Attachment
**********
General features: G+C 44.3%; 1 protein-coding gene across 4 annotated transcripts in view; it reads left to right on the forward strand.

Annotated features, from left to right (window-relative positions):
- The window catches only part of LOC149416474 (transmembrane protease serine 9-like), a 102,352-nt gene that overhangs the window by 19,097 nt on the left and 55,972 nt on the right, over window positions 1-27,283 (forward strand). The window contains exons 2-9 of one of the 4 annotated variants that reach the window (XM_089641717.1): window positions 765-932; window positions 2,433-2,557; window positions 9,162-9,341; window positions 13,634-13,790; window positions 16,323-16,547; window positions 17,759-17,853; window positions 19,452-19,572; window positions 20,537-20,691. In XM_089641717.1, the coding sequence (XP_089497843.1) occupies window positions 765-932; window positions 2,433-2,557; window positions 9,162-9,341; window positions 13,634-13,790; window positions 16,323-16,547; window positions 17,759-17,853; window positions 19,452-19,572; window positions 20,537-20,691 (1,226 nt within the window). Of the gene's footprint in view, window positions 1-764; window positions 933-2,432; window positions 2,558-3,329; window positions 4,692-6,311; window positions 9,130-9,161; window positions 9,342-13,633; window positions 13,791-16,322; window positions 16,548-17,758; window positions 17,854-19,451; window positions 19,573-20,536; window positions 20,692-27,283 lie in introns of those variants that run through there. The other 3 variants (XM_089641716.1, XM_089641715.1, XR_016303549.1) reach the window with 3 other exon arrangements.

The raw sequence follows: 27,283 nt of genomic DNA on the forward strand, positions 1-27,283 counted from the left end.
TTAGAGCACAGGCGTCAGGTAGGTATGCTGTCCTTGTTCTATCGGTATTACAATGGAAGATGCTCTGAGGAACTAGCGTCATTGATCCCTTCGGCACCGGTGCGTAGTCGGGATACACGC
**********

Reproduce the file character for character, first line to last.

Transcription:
General features: G+C 44.3%; 1 protein-coding gene across 4 annotated transcripts in view; it reads left to right on the forward strand.

Annotated features, from left to right (window-relative positions):
- The window catches only part of LOC149416474 (transmembrane protease serine 9-like), a 102,352-nt gene that overhangs the window by 19,097 nt on the left and 55,972 nt on the right, over window positions 1-27,283 (forward strand). The window contains exons 2-9 of one of the 4 annotated variants that reach the window (XM_089641717.1): window positions 765-932; window positions 2,433-2,557; window positions 9,162-9,341; window positions 13,634-13,790; window positions 16,323-16,547; window positions 17,759-17,853; window positions 19,452-19,572; window positions 20,537-20,691. In XM_089641717.1, the coding sequence (XP_089497843.1) occupies window positions 765-932; window positions 2,433-2,557; window positions 9,162-9,341; window positions 13,634-13,790; window positions 16,323-16,547; window positions 17,759-17,853; window positions 19,452-19,572; window positions 20,537-20,691 (1,226 nt within the window). Of the gene's footprint in view, window positions 1-764; window positions 933-2,432; window positions 2,558-3,329; window positions 4,692-6,311; window positions 9,130-9,161; window positions 9,342-13,633; window positions 13,791-16,322; window positions 16,548-17,758; window positions 17,854-19,451; window positions 19,573-20,536; window positions 20,692-27,283 lie in introns of those variants that run through there. The other 3 variants (XM_089641716.1, XM_089641715.1, XR_016303549.1) reach the window with 3 other exon arrangements.

The raw sequence follows: 27,283 nt of genomic DNA on the forward strand, positions 1-27,283 counted from the left end.
TTAGAGCACAGGCGTCAGGTAGGTATGCTGTCCTTGTTCTATCGGTATTACAATGGAAGATGCTCTGAGGAACTAGCGTCATTGATCCCTTCGGCACCGGTGCGTAGTCGGGATACACGC